26 Oct 2011
26 Oct 2011
10 Oct 2011
I’ve just spent a weekend at the PHP North West 2011 Conference. I went to the London PHP day in February and a couple of people in the bar were enthusing about the North West event, so I decided to give it a go.
I usually work from home, and I work on my own and this (while still being wonderful and completely amazing and best way to work ever) does mean that I miss out on the company of other developers. Working with, and talking to, other people is a great way to learn; people tell you about things, you try new things, you get enthused and excited and you remember why you love your work. Weblogs and mailing lists and twitter and IRC, although good things in and of themselves, are not quite the same as people. So I try and fill a hole with local events and the occasional conference. Sometimes it’s hard work; like a lot of people in this field I’m not the most sociable and gregarious person.
There was a great selection of talks, and making a choice was often difficult. Choice isn’t always good – I sometimes end up feeling that the talk on the other side of the fence was greener and wondering what I’m missing. But I saw some wonderful presentations, and all the presentations in the main tracks were videoed so I can check out the talks I missed when the videos go online (in about a month).
22 Jul 2011
For all web applications, I have to make sure I’m using UTF8. It’s not just for customers who want the occasional page in Japanese or Korean; it’s for perfectly standard English pages which use text such as Ætna or the non-Ascii pound sign £
Now, to get this right, I have to make sure the database is setup to handle UTF8 AND the web server is setup to handle UTF8 AND the browser is setup to handle UTF8…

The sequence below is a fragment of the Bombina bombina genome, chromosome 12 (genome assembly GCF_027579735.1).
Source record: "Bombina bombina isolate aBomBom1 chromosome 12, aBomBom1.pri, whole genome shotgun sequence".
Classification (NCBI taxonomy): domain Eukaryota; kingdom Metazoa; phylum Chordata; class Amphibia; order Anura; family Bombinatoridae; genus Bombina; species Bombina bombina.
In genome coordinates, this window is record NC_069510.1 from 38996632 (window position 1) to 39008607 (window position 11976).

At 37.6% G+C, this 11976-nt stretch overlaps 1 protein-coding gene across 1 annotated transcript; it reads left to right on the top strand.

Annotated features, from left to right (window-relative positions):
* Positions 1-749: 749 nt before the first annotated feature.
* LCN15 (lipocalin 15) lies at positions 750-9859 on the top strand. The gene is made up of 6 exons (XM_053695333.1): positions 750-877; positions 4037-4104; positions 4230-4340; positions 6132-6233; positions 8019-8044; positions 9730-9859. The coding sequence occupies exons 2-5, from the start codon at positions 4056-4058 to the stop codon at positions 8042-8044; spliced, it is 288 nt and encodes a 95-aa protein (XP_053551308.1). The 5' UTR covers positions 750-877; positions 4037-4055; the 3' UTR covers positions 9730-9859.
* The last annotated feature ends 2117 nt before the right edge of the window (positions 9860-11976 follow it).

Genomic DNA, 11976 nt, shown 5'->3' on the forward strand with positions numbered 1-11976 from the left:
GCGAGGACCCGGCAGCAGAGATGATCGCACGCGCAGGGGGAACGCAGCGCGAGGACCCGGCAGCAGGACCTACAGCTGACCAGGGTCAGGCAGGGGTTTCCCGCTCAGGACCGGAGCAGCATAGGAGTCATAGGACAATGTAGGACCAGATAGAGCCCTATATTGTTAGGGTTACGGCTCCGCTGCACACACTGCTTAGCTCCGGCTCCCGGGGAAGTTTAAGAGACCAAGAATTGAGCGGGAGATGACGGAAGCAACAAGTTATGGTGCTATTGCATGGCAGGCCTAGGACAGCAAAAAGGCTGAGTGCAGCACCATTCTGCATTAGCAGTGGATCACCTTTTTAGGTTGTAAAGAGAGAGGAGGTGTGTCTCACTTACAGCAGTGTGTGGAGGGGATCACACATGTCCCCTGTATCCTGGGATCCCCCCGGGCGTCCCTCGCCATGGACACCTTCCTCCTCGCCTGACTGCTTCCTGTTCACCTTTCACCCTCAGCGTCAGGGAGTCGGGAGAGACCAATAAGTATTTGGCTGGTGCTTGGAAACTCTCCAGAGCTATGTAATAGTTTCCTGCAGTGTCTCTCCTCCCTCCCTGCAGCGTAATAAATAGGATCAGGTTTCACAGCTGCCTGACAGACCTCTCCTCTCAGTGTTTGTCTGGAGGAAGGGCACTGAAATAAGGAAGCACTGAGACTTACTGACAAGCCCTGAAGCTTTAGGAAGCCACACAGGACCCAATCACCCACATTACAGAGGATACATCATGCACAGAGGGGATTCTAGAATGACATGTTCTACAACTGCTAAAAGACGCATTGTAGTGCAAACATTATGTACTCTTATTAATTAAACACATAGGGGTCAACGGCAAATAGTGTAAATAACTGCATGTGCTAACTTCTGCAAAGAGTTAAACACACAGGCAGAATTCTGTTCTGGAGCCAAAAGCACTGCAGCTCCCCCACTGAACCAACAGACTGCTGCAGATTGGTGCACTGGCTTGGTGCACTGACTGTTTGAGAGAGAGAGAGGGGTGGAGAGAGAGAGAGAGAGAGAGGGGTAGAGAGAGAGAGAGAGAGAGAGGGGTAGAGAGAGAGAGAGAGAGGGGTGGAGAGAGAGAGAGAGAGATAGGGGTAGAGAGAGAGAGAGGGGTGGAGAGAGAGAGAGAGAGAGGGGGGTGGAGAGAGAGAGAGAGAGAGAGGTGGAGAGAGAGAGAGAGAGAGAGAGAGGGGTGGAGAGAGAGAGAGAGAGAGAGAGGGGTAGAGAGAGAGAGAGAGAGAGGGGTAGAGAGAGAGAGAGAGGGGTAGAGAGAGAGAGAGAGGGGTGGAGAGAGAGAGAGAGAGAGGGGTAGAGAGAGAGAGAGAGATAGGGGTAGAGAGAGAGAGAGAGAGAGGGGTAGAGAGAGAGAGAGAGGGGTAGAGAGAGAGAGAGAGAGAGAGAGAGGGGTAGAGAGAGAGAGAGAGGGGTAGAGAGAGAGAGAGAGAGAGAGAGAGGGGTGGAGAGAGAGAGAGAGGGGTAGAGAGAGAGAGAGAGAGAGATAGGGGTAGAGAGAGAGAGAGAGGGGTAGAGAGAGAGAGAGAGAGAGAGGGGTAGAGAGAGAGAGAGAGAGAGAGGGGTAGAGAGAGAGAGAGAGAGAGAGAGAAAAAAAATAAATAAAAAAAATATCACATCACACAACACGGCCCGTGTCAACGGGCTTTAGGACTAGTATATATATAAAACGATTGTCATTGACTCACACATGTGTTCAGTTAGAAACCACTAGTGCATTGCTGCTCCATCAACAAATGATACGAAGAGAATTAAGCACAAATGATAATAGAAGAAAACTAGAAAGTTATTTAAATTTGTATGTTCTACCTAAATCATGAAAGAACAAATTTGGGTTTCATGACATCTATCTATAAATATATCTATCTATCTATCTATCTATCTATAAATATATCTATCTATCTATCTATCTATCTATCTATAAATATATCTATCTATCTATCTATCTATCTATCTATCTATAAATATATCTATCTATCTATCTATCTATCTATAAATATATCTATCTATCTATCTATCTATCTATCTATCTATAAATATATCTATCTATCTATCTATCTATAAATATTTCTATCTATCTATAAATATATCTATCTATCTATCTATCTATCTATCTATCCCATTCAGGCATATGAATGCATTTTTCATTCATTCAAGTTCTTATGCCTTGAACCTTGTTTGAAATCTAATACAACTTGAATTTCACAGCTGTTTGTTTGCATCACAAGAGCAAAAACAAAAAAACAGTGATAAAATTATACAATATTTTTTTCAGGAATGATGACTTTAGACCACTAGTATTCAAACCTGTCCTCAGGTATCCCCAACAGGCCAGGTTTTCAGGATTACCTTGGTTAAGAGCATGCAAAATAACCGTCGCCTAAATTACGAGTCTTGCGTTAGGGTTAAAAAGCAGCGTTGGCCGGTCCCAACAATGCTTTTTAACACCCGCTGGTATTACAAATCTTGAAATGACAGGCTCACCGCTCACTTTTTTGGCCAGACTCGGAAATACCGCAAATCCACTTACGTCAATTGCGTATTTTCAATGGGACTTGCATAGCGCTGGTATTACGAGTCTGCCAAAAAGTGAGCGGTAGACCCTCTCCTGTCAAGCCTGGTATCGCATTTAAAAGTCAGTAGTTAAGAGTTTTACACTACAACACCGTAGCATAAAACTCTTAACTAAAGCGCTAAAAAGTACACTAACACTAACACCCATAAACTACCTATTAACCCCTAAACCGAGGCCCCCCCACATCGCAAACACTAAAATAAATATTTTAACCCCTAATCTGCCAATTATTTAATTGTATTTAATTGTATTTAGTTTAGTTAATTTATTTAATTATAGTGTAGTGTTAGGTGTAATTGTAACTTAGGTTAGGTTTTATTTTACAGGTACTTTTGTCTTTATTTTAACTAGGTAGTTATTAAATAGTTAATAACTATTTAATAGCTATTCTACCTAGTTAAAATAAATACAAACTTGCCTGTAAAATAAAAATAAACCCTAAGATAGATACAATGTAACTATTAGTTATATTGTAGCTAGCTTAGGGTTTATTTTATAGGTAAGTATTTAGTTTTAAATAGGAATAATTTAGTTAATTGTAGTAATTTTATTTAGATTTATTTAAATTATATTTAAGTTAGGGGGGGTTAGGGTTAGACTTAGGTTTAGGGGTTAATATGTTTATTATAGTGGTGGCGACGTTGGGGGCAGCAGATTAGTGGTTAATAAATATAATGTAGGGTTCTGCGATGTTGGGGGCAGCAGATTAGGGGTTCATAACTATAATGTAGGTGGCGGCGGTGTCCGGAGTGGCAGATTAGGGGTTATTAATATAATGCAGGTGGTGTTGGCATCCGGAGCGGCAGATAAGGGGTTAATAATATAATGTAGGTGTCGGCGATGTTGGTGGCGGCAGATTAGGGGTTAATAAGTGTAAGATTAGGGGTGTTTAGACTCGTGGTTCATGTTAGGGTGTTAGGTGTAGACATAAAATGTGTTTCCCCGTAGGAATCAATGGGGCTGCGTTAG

12 Jan 2011
Web Developers going AWOL is a surprisingly common problem
A company will have a site built, and perhaps a backend management system setup, and then they want some amends or tweaks but they cannot contact their web developer. I think this happens because many developers are used to working through an agency and have an agency mentality – “job done, get paid, end of story” – and they don’t think of ongoing support for existing customers.
Reasonable enough if you’re a contractor, and you do work via an agency, but not so great if you are the sole technical support for a small company. I’ve had work (and some nice work) from panicked customers who just cannot get in touch with their regular guy. In one case the programmer had gone on a cruise to the Carribean and not told anyone, but my favourite missing-in-action is:
“Our web developer went to the Burning Man Festival and he never came back”
Yes, you are allowed holidays and breaks, but give your customers plenty of notice and at the very least setup an email responder so people know what’s going on – don’t disappear on them just as they’re trying to ramp up for Christmas. And if you’re going off to live in a yurt, help them find a replacement developer.
11 Jan 2011
I’m about to head off to the PHP West Midlands get-together for January.
The group meets the second Tuesday of every month, and it alternates between social and technical meets. This month – “What’s new in Zend Framework 2.0” by Rob Allen
Dave has arranged for a new venue and we’re now meeting in the Birmingham Science Park. I’m not exactly a regular, but will be going more frequently this year – my Tuesdays are a little more open for socialising and php-ing. Most of the group activity is on the mailing list and that’s always useful source of advice / suggestions.